: USA TODAY's Hiestand noted Faldo on Golf Channel on Saturday morning said that Woods "should 'man up' and withdraw." But when the CBS broadcast began, Faldo "suggested that given 'the timeline' of the episode ... it seemed 'correct' that Woods be allowed to keep playing." Faldo, to be "helpful to casual fans who don't understand all the complicated rules, should have elaborated on why he changed his mind." Later in the broadcast he "addressed it again, but he focused on the decision by Masters officials and not whether Woods acted properly" (, 4/13). GOLF DIGEST's Weinman & Myers gave Faldo a "bogey" for his remarks (, 4/13).

: GOLF DIGEST's John Strege wrote Golf Channel on Saturday morning was "handed a winning trifecta ticket: Tiger, the Masters and controversy." Analyst Brandel Chamblee at the "outset of the show, even before the penalty was assessed, argued that Tiger should 'call this penalty on himself, to disqualify himself for signing an incorrect scorecard.'" Each member of a studio panel -- former PGAers Brad Faxon, Olin Browne and John Cook, the "latter a close friend of Woods -- also agreed with Chamblee." Strege noted dissent came from analyst Frank Nobilo, who "argued that the rules call for a two-stroke penalty." Strege wrote it was a "spirited analysis and debate on a complicated issue that in an odd way simply heightened intrigue for a tournament that needs no hype" (, 4/13). The TAMPA BAY TIMES' Jones ESPN on Saturday morning was "faced with two major stories involving two of the most famous athletes on the planet at the same time" with Woods' penalty and Lakers G Kobe Bryant's torn Achilles' tendson. But ESPN "handled both stories well, bringing in its experts to add insightful commentary." ESPN's Scott Van Pelt did an "excellent job lobbing up provocative questions and theories to analysts Andy North and Curtis Strange" about the Woods ruling. It was a "solid job by ESPN on what was an unusually busy Saturday morning" (TAMPA BAY TIMES, 4/15).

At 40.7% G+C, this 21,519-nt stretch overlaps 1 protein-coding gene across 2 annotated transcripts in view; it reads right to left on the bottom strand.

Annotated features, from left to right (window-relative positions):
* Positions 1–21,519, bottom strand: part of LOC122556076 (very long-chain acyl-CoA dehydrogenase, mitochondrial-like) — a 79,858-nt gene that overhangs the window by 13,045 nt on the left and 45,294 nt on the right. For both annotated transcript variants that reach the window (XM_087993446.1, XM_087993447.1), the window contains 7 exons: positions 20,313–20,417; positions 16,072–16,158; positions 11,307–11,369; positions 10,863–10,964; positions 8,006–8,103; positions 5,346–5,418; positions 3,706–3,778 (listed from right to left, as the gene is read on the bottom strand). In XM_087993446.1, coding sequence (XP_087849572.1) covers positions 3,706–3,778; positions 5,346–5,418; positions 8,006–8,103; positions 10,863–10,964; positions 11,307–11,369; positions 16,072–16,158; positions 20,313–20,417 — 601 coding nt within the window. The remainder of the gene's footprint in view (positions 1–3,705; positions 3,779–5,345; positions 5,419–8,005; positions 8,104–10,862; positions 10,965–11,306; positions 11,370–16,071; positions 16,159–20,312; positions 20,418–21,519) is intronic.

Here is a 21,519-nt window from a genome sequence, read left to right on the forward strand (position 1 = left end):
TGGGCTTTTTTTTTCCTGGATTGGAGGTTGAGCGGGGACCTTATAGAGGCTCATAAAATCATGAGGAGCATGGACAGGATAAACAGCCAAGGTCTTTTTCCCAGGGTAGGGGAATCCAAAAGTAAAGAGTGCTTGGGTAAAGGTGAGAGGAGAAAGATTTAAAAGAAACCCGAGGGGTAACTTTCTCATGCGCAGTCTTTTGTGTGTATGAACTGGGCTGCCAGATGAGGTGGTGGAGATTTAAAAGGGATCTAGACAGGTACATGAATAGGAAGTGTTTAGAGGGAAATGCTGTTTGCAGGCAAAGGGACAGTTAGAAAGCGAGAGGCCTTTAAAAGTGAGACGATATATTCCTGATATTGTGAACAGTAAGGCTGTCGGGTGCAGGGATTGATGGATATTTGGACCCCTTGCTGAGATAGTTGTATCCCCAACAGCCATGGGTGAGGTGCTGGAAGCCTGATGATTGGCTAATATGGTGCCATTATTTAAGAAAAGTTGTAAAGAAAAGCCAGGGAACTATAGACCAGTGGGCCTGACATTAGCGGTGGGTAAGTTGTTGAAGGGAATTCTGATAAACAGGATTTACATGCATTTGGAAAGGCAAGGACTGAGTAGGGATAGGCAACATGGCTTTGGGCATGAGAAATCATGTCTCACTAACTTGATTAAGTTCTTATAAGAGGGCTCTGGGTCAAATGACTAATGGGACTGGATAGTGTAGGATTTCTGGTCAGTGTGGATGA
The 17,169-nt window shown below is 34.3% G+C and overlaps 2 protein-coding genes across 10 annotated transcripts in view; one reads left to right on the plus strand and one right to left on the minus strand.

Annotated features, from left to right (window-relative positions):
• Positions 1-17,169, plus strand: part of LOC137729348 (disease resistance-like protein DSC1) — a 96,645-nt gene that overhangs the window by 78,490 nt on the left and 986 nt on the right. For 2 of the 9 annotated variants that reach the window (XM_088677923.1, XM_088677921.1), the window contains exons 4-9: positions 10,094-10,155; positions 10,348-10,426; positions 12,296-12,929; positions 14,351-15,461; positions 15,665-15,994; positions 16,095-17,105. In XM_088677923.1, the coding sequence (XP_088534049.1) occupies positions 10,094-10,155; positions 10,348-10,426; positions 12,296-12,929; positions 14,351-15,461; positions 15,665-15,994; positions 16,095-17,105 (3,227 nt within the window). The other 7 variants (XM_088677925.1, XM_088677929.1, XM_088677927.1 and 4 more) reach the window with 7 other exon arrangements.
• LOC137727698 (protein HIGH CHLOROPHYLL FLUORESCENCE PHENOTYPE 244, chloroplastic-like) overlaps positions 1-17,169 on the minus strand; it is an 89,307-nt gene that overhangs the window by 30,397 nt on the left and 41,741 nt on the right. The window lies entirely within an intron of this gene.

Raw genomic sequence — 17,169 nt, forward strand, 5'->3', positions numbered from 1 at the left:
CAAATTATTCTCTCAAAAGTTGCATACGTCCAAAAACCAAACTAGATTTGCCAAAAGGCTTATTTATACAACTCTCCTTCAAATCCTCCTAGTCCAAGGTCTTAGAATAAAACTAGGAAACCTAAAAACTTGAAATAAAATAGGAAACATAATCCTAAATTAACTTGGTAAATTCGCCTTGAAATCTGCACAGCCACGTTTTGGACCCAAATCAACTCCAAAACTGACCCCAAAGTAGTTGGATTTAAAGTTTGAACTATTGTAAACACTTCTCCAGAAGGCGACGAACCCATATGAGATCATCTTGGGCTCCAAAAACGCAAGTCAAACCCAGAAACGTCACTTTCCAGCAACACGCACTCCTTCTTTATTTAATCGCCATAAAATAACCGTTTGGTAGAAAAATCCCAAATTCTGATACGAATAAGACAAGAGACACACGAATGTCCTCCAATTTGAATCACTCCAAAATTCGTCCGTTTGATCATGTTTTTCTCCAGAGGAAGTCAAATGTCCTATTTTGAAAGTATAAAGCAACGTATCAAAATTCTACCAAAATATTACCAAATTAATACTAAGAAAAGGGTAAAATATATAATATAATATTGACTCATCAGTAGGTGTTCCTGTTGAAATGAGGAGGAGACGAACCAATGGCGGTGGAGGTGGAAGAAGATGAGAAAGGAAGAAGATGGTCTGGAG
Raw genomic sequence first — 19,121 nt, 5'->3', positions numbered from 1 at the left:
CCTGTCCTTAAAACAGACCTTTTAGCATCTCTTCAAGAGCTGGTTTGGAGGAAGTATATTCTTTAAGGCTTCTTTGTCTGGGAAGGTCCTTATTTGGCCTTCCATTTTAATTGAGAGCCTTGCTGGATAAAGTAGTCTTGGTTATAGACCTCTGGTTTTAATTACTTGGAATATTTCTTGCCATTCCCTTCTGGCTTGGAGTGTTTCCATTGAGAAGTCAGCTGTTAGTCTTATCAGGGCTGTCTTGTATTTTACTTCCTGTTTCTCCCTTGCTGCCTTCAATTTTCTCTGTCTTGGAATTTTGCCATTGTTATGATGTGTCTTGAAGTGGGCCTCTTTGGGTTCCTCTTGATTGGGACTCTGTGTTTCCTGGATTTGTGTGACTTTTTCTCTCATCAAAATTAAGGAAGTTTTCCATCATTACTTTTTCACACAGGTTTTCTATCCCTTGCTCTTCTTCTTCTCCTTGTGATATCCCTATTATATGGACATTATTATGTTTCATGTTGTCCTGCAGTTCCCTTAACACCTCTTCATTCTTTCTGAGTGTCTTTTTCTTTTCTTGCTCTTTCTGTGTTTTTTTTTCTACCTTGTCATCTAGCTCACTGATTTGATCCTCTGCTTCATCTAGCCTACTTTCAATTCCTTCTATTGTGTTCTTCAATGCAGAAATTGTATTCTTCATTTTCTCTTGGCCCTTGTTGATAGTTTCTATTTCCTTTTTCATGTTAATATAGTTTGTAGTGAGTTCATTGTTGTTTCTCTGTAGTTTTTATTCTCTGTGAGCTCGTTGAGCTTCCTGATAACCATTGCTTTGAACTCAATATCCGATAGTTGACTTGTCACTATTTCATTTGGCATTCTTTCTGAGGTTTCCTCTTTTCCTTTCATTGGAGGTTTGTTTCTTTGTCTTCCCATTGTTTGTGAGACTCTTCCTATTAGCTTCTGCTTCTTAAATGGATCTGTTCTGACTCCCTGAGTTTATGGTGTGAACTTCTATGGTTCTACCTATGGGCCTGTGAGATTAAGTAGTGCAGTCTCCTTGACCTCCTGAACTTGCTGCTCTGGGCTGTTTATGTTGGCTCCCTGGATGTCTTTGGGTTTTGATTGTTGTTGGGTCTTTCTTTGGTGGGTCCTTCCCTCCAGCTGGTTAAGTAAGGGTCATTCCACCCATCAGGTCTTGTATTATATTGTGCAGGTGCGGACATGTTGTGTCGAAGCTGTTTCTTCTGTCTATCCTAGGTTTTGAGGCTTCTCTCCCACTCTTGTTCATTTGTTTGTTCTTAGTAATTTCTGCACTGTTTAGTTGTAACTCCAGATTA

EARLY BIRD SPECIAL: ESPN finished with a 3.0 U.S. rating and 4.2 million viewers for second round coverage of The Masters, marking the highest-rated and most-viewed Friday for the event since it moved to ESPN and the fourth-largest audience to ever watch golf on cable. ESPN also had a two-day average of a 2.5 rating and 3.5 million viewers for its Masters coverage, flat in rating, but up 4% from 3.4 million viewers last year (Karp). GOLF DIGEST's Strege wrote a penalty for slow play assessed to 14-year-old golfer Tianlang Guan on Friday provided a "seamless segue from the end of the Golf Channel's 'Live from the Masters' show to the beginning of ESPN's telecast." Given seven hours to fill, Golf Channel "featured a couple of interesting interviews," one with Golf HOFer Raymond Floyd (, 4/12).

: ESPN's digital platforms logged an average minute audience of 33,924 people during the four rounds of The Masters, up 113% from last year, according to data from Adobe and Omniture. During ESPN's three days of coverage from Wednesday-Friday, ESPN3 and the WatchESPN app logged 16.8 million total live minutes, up 747% from last year (ESPN).